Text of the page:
WASHINGTON – U.S. Sen. Mark R. Warner (D-VA), a member of the Senate Finance, Banking, Budget and Rules committees and Vice Chairman of the Senate Select Committee on Intelligence, today wrote to the heads of several federal Departments raising questions about the Trump Administration’s compliance with the Antideficiency Act, which prohibits federal agencies from obligating or expending federal funds not appropriated by Congress. Now in its 32nd day, the current shutdown is the longest in American history, and questions are being raised about the seemingly ad hoc way in which the Trump Administration is picking “winners and losers” during the shutdown – determining which employees will be furloughed and which employees will be deemed “excepted,” expected to continue working without pay to keep certain government services operational.
Previous presidential administrations have applied a narrow interpretation to determine which employees are considered essential during a shutdown, restricting such a designation only to employees whose jobs were necessary to avoid “emergencies involving the safety of human life or the protection of property.”
“Government shutdowns are never good, the current one being no exception, and they never produce positive results. Our hard-working federal employees deserve to be paid for their work, and to be paid in a timely manner rather than waiting weeks, months, or even years for a shutdown to end. Rather than finding ways to minimize the impact of the current government shutdown, and straining legal bounds to do so, it is my strong belief that the best way to fix the current situation is to simply end the shutdown,”Sen. Warner wrote to several Trump Administration officials.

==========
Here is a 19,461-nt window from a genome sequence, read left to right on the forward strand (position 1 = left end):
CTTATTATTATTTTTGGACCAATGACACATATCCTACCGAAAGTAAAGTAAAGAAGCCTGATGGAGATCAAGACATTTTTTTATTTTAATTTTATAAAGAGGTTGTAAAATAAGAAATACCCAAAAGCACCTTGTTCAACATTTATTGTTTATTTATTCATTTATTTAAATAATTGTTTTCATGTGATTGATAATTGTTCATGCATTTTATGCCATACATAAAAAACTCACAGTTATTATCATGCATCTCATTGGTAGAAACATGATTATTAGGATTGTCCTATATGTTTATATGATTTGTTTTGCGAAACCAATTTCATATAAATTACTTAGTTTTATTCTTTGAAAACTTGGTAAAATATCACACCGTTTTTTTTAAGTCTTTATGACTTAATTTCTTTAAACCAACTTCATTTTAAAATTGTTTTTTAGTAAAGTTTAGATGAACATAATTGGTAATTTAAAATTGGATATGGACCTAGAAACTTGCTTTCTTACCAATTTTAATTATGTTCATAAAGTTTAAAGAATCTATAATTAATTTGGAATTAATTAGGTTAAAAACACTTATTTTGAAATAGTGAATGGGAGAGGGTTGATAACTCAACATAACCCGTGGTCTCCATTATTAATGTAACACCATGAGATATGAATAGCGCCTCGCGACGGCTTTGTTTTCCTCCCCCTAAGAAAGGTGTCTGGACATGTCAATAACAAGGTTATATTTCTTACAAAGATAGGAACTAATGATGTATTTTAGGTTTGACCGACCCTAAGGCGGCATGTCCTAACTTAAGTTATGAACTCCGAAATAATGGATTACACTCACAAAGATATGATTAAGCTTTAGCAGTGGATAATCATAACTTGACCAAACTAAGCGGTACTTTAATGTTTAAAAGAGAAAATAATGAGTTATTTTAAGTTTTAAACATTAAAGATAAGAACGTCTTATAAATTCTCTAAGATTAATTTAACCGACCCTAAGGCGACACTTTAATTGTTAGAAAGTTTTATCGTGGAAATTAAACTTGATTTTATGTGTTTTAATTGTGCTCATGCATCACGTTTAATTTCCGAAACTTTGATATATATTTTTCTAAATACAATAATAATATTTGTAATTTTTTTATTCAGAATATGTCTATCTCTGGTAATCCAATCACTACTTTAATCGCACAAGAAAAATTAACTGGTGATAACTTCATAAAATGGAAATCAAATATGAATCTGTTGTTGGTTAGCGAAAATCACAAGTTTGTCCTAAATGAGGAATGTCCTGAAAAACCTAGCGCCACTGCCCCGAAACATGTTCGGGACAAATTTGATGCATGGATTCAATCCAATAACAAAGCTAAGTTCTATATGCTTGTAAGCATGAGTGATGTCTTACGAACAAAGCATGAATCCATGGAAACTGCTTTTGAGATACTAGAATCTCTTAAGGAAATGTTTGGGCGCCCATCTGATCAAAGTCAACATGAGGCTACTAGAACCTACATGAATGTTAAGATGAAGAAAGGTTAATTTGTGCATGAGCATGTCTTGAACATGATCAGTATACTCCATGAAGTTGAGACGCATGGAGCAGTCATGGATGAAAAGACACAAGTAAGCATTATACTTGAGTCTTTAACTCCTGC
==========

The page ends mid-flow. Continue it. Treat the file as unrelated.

Press reports indicate that Department heads under the Trump Administration have taken a questionable and inconsistent approach towards determining what programs will continue to operate under the shutdown:
- For example, at the Department of the Interior, furloughed employees from the Bureau of Ocean Energy Management were recalled after several weeks in order to work on upcoming offshore oil and gas lease sales;
- During the shutdown, the State Department proceeded with holding a conference for all U.S. chiefs of mission and ambassadors abroad in Washington, D.C. from January 15-18, requiring many State Department employees to work without pay to organize and work at the conference; moreover, the Department recently recalled all furloughed employees in order to carry out the Department's mission without providing additional explanation on how this complied with the Antideficiency Act and why that move was needed to avoid imminent threats to human life or protection of property;
- More than three weeks after the shutdown began, the Department of Transportation recalled thousands of employees to perform work such as air-safety checks, and routine activities such as approving new aircraft for commercial carriers’ fleets and new flight routes;
- At the Treasury Department and Internal Revenue Service (IRS), employees were recalled, reportedly at the behest of the mortgage industry, to conduct income verification checks, and to process tax refunds, even though both activities were initially designed as non-excepted activities under the IRS’s shutdown plans;
- The Department of Agriculture recalled 2,500 Farm Service Agency employees to help farmers with existing loans and tax paperwork, among other tasks.